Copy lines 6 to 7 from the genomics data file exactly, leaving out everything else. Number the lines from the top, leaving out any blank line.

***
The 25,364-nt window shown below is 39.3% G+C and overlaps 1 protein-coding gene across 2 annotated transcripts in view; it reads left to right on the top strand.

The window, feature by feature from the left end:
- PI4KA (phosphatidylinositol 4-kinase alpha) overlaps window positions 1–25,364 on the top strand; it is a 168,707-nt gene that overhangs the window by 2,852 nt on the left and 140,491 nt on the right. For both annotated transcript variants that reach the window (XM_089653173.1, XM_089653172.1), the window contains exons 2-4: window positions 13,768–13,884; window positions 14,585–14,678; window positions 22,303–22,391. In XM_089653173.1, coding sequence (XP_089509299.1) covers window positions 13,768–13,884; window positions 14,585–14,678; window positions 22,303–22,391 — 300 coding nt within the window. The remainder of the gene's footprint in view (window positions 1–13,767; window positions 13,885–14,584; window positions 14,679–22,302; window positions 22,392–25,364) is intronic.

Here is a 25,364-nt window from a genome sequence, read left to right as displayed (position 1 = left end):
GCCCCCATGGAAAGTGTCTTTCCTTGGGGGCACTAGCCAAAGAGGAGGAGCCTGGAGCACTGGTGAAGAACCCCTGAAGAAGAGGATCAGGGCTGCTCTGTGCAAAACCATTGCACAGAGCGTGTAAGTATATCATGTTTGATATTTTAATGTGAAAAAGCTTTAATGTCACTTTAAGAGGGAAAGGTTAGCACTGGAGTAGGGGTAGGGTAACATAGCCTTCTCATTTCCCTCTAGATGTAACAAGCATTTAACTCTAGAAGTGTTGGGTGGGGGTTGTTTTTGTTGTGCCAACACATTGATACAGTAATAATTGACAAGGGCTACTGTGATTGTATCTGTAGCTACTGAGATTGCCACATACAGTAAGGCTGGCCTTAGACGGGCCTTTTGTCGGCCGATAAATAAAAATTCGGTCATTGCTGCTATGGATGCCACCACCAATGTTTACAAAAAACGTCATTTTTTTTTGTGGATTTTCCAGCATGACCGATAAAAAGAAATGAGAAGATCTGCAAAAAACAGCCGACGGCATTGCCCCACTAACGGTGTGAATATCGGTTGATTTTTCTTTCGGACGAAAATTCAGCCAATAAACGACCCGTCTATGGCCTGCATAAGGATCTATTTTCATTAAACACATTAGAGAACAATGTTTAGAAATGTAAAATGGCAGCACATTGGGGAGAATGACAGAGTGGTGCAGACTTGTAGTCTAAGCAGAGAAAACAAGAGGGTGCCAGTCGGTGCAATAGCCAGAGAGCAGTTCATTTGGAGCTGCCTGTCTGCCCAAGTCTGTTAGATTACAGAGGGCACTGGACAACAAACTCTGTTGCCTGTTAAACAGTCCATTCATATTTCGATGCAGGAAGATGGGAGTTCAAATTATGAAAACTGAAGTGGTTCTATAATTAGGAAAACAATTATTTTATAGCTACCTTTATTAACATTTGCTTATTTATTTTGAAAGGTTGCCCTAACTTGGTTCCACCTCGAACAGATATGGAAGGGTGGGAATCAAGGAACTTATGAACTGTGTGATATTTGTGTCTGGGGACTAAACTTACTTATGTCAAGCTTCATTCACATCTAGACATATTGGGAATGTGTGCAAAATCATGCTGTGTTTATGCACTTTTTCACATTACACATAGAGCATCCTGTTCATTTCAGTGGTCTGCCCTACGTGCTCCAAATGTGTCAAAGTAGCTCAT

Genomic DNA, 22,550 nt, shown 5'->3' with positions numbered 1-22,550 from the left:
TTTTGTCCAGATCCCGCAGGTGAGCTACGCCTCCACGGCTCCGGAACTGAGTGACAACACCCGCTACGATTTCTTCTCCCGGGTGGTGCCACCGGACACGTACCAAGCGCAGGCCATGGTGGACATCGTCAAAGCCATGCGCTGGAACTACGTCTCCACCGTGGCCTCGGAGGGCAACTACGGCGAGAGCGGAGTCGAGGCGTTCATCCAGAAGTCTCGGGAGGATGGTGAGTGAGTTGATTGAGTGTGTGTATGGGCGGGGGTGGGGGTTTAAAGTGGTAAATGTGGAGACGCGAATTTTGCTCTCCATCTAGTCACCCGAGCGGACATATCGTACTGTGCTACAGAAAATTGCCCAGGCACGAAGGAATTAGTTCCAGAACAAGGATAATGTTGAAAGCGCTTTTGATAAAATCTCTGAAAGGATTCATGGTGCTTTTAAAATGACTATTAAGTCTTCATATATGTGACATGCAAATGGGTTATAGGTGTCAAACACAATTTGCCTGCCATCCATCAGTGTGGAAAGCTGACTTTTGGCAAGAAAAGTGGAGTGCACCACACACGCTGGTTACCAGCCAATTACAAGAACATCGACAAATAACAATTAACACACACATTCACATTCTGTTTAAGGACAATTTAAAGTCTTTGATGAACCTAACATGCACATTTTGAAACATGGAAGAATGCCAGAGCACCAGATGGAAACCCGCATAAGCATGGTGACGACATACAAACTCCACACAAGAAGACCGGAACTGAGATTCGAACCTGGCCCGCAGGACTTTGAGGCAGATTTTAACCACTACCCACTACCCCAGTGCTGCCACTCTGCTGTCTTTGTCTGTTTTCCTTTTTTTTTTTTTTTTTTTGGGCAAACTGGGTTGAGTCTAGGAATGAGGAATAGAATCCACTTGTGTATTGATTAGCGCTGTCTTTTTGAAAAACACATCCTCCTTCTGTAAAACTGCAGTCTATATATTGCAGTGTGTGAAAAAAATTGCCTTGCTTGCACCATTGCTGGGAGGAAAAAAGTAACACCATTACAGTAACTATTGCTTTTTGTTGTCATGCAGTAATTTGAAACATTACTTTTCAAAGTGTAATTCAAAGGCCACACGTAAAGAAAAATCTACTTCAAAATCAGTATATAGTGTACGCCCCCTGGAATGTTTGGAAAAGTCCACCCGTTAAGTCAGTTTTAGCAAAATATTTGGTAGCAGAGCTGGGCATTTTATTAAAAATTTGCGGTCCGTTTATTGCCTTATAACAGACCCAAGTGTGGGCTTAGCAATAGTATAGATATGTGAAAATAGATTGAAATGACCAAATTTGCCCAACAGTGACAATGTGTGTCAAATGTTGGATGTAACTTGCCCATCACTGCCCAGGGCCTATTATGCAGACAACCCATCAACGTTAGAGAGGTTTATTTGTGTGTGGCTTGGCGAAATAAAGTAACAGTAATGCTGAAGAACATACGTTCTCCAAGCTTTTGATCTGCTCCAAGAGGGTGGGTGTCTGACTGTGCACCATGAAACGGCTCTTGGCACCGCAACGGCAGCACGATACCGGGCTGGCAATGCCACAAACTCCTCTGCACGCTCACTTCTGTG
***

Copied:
Genomic DNA, 22,550 nt, shown 5'->3' with positions numbered 1-22,550 from the left:
TTTTGTCCAGATCCCGCAGGTGAGCTACGCCTCCACGGCTCCGGAACTGAGTGACAACACCCGCTACGATTTCTTCTCCCGGGTGGTGCCACCGGACACGTACCAAGCGCAGGCCATGGTGGACATCGTCAAAGCCATGCGCTGGAACTACGTCTCCACCGTGGCCTCGGAGGGCAACTACGGCGAGAGCGGAGTCGAGGCGTTCATCCAGAAGTCTCGGGAGGATGGTGAGTGAGTTGATTGAGTGTGTGTATGGGCGGGGGTGGGGGTTTAAAGTGGTAAATGTGGAGACGCGAATTTTGCTCTCCATCTAGTCACCCGAGCGGACATATCGTACTGTGCTACAGAAAATTGCCCAGGCACGAAGGAATTAGTTCCAGAACAAGGATAATGTTGAAAGCGCTTTTGATAAAATCTCTGAAAGGATTCATGGTGCTTTTAAAATGACTATTAAGTCTTCATATATGTGACATGCAAATGGGTTATAGGTGTCAAACACAATTTGCCTGCCATCCATCAGTGTGGAAAGCTGACTTTTGGCAAGAAAAGTGGAGTGCACCACACACGCTGGTTACCAGCCAATTACAAGAACATCGACAAATAACAATTAACACACACATTCACATTCTGTTTAAGGACAATTTAAAGTCTTTGATGAACCTAACATGCACATTTTGAAACATGGAAGAATGCCAGAGCACCAGATGGAAACCCGCATAAGCATGGTGACGACATACAAACTCCACACAAGAAGACCGGAACTGAGATTCGAACCTGGCCCGCAGGACTTTGAGGCAGATTTTAACCACTACCCACTACCCCAGTGCTGCCACTCTGCTGTCTTTGTCTGTTTTCCTTTTTTTTTTTTTTTTTTTGGGCAAACTGGGTTGAGTCTAGGAATGAGGAATAGAATCCACTTGTGTATTGATTAGCGCTGTCTTTTTGAAAAACACATCCTCCTTCTGTAAAACTGCAGTCTATATATTGCAGTGTGTGAAAAAAATTGCCTTGCTTGCACCATTGCTGGGAGGAAAAAAGTAACACCATTACAGTAACTATTGCTTTTTGTTGTCATGCAGTAATTTGAAACATTACTTTTCAAAGTGTAATTCAAAGGCCACACGTAAAGAAAAATCTACTTCAAAATCAGTATATAGTGTACGCCCCCTGGAATGTTTGGAAAAGTCCACCCGTTAAGTCAGTTTTAGCAAAATATTTGGTAGCAGAGCTGGGCATTTTATTAAAAATTTGCGGTCCGTTTATTGCCTTATAACAGACCCAAGTGTGGGCTTAGCAATAGTATAGATATGTGAAAATAGATTGAAATGACCAAATTTGCCCAACAGTGACAATGTGTGTCAAATGTTGGATGTAACTTGCCCATCACTGCCCAGGGCCTATTATGCAGACAACCCATCAACGTTAGAGAGGTTTATTTGTGTGTGGCTTGGCGAAATAAAGTAACAGTAATGCTGAAGAACATACGTTCTCCAAGCTTTTGATCTGCTCCAAGAGGGTGGGTGTCTGACTGTGCACCATGAAACGGCTCTTGGCACCGCAACGGCAGCACGATACCGGGCTGGCAATGCCACAAACTCCTCTGCACGCTCACTTCTGTG